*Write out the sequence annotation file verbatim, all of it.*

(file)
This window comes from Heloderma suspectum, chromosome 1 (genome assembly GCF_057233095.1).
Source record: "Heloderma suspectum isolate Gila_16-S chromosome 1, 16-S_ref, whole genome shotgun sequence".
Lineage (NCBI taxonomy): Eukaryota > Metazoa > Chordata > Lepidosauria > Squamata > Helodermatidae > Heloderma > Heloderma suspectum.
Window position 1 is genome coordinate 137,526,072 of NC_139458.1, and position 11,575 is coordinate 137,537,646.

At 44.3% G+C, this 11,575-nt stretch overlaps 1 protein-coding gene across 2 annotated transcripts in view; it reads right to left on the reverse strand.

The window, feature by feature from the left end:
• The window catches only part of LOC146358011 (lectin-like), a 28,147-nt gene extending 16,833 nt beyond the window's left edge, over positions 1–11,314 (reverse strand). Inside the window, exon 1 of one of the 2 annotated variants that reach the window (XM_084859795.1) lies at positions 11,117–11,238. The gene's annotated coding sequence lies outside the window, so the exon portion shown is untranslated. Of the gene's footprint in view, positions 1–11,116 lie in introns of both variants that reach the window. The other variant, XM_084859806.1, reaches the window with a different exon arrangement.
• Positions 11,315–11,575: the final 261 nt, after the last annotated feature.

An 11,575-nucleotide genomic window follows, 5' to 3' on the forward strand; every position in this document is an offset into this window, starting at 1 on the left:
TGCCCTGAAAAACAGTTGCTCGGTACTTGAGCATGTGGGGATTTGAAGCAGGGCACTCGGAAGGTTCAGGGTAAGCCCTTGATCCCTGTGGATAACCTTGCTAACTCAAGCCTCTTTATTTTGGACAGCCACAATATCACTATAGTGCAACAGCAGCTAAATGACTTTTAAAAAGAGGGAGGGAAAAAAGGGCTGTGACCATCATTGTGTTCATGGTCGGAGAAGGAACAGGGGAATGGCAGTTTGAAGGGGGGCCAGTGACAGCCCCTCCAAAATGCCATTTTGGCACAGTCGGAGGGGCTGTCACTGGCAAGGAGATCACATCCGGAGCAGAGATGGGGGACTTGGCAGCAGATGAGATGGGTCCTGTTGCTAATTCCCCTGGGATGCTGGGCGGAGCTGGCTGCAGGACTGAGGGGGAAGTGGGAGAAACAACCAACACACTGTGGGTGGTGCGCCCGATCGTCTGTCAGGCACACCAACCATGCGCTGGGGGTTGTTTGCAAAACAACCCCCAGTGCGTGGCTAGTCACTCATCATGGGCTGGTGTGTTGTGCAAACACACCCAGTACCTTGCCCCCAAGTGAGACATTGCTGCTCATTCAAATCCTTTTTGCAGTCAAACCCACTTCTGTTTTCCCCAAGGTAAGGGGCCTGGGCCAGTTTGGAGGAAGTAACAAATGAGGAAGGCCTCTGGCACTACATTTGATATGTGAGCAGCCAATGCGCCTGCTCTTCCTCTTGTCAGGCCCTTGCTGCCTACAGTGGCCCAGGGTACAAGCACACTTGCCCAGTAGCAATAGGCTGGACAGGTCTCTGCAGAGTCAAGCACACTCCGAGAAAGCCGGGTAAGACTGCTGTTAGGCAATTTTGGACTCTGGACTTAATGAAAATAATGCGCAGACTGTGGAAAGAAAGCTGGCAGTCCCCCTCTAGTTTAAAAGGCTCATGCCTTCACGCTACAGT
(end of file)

This window comes from Heloderma suspectum, chromosome 1 (genome assembly GCF_057233095.1).
Source record: "Heloderma suspectum isolate Gila_16-S chromosome 1, 16-S_ref, whole genome shotgun sequence".
Lineage (NCBI taxonomy): Eukaryota > Metazoa > Chordata > Lepidosauria > Squamata > Helodermatidae > Heloderma > Heloderma suspectum.
Window position 1 is genome coordinate 137,526,072 of NC_139458.1, and position 11,575 is coordinate 137,537,646.

At 44.3% G+C, this 11,575-nt stretch overlaps 1 protein-coding gene across 2 annotated transcripts in view; it reads right to left on the reverse strand.

The window, feature by feature from the left end:
• The window catches only part of LOC146358011 (lectin-like), a 28,147-nt gene extending 16,833 nt beyond the window's left edge, over positions 1–11,314 (reverse strand). Inside the window, exon 1 of one of the 2 annotated variants that reach the window (XM_084859795.1) lies at positions 11,117–11,238. The gene's annotated coding sequence lies outside the window, so the exon portion shown is untranslated. Of the gene's footprint in view, positions 1–11,116 lie in introns of both variants that reach the window. The other variant, XM_084859806.1, reaches the window with a different exon arrangement.
• Positions 11,315–11,575: the final 261 nt, after the last annotated feature.

An 11,575-nucleotide genomic window follows, 5' to 3' on the forward strand; every position in this document is an offset into this window, starting at 1 on the left:
TGCCCTGAAAAACAGTTGCTCGGTACTTGAGCATGTGGGGATTTGAAGCAGGGCACTCGGAAGGTTCAGGGTAAGCCCTTGATCCCTGTGGATAACCTTGCTAACTCAAGCCTCTTTATTTTGGACAGCCACAATATCACTATAGTGCAACAGCAGCTAAATGACTTTTAAAAAGAGGGAGGGAAAAAAGGGCTGTGACCATCATTGTGTTCATGGTCGGAGAAGGAACAGGGGAATGGCAGTTTGAAGGGGGGCCAGTGACAGCCCCTCCAAAATGCCATTTTGGCACAGTCGGAGGGGCTGTCACTGGCAAGGAGATCACATCCGGAGCAGAGATGGGGGACTTGGCAGCAGATGAGATGGGTCCTGTTGCTAATTCCCCTGGGATGCTGGGCGGAGCTGGCTGCAGGACTGAGGGGGAAGTGGGAGAAACAACCAACACACTGTGGGTGGTGCGCCCGATCGTCTGTCAGGCACACCAACCATGCGCTGGGGGTTGTTTGCAAAACAACCCCCAGTGCGTGGCTAGTCACTCATCATGGGCTGGTGTGTTGTGCAAACACACCCAGTACCTTGCCCCCAAGTGAGACATTGCTGCTCATTCAAATCCTTTTTGCAGTCAAACCCACTTCTGTTTTCCCCAAGGTAAGGGGCCTGGGCCAGTTTGGAGGAAGTAACAAATGAGGAAGGCCTCTGGCACTACATTTGATATGTGAGCAGCCAATGCGCCTGCTCTTCCTCTTGTCAGGCCCTTGCTGCCTACAGTGGCCCAGGGTACAAGCACACTTGCCCAGTAGCAATAGGCTGGACAGGTCTCTGCAGAGTCAAGCACACTCCGAGAAAGCCGGGTAAGACTGCTGTTAGGCAATTTTGGACTCTGGACTTAATGAAAATAATGCGCAGACTGTGGAAAGAAAGCTGGCAGTCCCCCTCTAGTTTAAAAGGCTCATGCCTTCACGCTACAGT